Work is due to start on a £1 million flood protection scheme in Flimby in the spring.
The project will reduce the risk of flooding to properties in the village, near Maryport, which has been badly affected by flooding in the past.
Storm Desmond in December 2015 caused significant damage and disruption to local property and residents.
The proposed project will reduce the risk of flooding from nearby watercourses and surface water that affects the village.
Cumbria County Council has secured the investment following submission and approval of a business case to the Environment Agency’s Flood Defence Grant in Aid fund.
It has the potential to apply to a further risk fund of £500,000, should additional funding be required to complete the project.
The work will include:
- Diversion of peak flows from Penny Gill to Furnace Gill. Diverted flows will be limited to a maximum allowable transfer flow.
- Construction of a detention basin located in the field to the north of Farmers Way development. It consists of a one metre high embankment with controlled outlet and local bank lowering to allow Penny Gill watercourse to spill into the detention basin. The basin will hold water during peak periods of rain overloading Penny Gill.
- The addition/upgrade of surface water drainage systems in the residential areas of Coniston Avenue and Solway Avenue.
- The full diversion (within a culvert) of existing Cat Gill from where it crosses Church Road into Bragg Beck located south of Flimby.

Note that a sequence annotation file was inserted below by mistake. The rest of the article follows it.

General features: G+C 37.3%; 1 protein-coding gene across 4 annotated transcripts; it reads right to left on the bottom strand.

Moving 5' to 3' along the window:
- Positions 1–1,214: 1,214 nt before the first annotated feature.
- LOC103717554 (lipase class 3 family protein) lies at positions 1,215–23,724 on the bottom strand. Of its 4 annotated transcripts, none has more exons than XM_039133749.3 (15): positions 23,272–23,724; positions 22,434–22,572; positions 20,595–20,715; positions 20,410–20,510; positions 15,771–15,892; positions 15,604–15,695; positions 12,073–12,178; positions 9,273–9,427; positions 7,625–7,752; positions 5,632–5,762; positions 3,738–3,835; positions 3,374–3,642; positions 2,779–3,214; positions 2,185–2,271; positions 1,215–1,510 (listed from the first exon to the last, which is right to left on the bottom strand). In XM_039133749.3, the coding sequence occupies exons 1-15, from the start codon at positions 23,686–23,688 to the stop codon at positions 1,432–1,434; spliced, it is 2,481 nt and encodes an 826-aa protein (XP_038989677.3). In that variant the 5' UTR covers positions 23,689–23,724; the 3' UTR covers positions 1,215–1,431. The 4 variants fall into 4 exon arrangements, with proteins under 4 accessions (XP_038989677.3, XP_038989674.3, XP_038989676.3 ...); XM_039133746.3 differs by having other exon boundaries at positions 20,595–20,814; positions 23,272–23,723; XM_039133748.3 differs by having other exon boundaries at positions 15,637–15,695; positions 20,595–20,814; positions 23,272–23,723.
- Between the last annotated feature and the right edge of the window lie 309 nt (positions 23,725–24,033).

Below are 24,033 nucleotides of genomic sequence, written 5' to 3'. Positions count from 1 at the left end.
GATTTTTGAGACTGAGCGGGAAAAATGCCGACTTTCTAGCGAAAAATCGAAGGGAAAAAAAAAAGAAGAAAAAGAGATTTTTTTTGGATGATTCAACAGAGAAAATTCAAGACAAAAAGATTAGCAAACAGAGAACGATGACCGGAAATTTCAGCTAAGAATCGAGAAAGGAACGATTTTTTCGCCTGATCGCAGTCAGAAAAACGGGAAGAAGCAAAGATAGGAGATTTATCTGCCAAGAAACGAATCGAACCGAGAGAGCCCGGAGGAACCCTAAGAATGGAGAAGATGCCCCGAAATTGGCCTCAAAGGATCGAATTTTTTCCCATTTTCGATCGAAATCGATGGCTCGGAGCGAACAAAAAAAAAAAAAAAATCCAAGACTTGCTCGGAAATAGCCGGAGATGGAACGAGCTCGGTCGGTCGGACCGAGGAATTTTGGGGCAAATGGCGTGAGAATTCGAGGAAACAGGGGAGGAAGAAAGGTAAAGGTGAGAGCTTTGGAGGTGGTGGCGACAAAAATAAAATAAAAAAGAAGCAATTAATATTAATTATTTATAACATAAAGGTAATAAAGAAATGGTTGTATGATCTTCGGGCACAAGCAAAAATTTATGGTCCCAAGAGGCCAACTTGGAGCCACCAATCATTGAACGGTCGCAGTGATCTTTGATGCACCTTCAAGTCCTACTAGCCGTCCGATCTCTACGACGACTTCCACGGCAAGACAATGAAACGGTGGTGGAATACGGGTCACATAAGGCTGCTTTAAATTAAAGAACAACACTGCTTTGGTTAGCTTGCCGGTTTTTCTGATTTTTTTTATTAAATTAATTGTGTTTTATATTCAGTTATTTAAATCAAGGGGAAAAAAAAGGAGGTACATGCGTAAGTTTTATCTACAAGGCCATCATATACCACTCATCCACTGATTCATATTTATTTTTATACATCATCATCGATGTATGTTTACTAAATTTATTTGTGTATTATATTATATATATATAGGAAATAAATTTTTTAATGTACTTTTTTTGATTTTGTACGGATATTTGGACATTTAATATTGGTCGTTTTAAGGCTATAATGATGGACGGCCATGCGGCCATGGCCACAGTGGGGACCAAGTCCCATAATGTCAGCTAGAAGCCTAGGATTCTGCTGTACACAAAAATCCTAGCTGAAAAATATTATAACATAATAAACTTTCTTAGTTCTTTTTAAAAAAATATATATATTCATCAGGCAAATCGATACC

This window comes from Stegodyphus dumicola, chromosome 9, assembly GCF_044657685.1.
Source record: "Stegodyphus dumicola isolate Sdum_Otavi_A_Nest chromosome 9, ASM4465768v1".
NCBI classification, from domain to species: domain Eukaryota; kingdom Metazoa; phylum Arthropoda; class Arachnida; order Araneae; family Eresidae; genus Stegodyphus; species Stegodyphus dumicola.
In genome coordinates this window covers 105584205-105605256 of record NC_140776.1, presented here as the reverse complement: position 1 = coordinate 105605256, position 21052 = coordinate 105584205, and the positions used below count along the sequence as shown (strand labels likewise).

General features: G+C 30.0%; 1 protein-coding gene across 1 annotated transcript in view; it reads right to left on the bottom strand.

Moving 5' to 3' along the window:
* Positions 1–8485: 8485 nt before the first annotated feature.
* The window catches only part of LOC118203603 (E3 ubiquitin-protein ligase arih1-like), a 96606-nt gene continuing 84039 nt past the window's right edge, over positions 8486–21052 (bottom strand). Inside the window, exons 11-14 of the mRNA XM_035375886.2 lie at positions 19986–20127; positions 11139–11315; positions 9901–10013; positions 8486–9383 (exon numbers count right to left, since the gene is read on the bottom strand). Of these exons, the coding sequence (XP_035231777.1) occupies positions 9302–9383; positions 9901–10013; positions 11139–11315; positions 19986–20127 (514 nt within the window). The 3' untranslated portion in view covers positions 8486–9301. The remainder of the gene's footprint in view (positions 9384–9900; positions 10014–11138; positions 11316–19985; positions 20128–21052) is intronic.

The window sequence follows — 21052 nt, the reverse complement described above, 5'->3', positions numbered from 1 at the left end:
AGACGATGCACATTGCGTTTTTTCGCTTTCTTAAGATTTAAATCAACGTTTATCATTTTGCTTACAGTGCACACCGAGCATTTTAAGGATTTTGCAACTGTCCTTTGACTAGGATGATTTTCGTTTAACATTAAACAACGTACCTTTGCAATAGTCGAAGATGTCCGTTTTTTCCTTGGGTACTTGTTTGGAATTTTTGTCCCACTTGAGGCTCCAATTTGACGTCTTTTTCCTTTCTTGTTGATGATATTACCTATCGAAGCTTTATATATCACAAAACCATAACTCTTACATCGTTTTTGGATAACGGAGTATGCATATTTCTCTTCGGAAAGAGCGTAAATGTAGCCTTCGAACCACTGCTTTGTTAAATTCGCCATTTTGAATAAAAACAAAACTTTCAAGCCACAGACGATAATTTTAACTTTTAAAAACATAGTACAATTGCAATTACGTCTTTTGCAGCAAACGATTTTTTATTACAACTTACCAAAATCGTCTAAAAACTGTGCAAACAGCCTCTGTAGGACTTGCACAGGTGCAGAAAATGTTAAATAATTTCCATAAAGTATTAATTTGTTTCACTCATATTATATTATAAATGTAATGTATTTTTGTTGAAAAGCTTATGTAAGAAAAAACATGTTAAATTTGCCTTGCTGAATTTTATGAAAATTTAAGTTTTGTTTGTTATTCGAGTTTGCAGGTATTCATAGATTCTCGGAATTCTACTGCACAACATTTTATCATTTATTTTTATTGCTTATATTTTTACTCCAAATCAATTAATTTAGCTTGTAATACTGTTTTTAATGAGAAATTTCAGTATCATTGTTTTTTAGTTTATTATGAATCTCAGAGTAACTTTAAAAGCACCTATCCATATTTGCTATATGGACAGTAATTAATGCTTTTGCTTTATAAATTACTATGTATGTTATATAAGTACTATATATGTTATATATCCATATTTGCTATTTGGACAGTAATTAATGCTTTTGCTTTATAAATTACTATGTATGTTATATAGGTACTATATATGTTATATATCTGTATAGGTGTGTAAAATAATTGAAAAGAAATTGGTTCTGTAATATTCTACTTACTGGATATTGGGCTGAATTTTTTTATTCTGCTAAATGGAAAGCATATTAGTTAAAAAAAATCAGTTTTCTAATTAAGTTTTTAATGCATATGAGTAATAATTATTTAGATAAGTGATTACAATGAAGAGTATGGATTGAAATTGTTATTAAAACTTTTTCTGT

- Construction of additional dams to slow the flow of water in woodland to the east of Flimby.
- Remediation work to an existing flood gate next to the A596.
The project has been designed to a one in 75-year even and will reduce the risk of flooding to a significant proportion of properties within the village but will not, unfortunately, prevent all flooding – particularly where rainfall exceeds the design flood level.
The final stages of appointing a design and construction contractor is now underway.
Alongside the council, the contractor will aim to complete the detailed design of project works and secure any necessary permissions for the project during the spring of this year.
It is likely that some survey and ground investigations in fields and highways in and around Flimby will be necessary, the authority said and it will work with landowners and farmers to keep disruption to a minimum.
Local councillor and cabinet member for highways and transport Keith Little, said: “Flimby has suffered historic flooding and was left devastated after Storm Desmond in 2015 with over 100 homes flooded.
“Alongside partners at the Environment Agency, Cumbria County Council has worked hard to secure a significant amount of funding and will continue to deliver the project on behalf of the community throughout the spring and summer of 2021.
“The council will continue to work with the Local Flood Action Group who have been relentless in their drive to secure more flood defences for Flimby over the past five years.”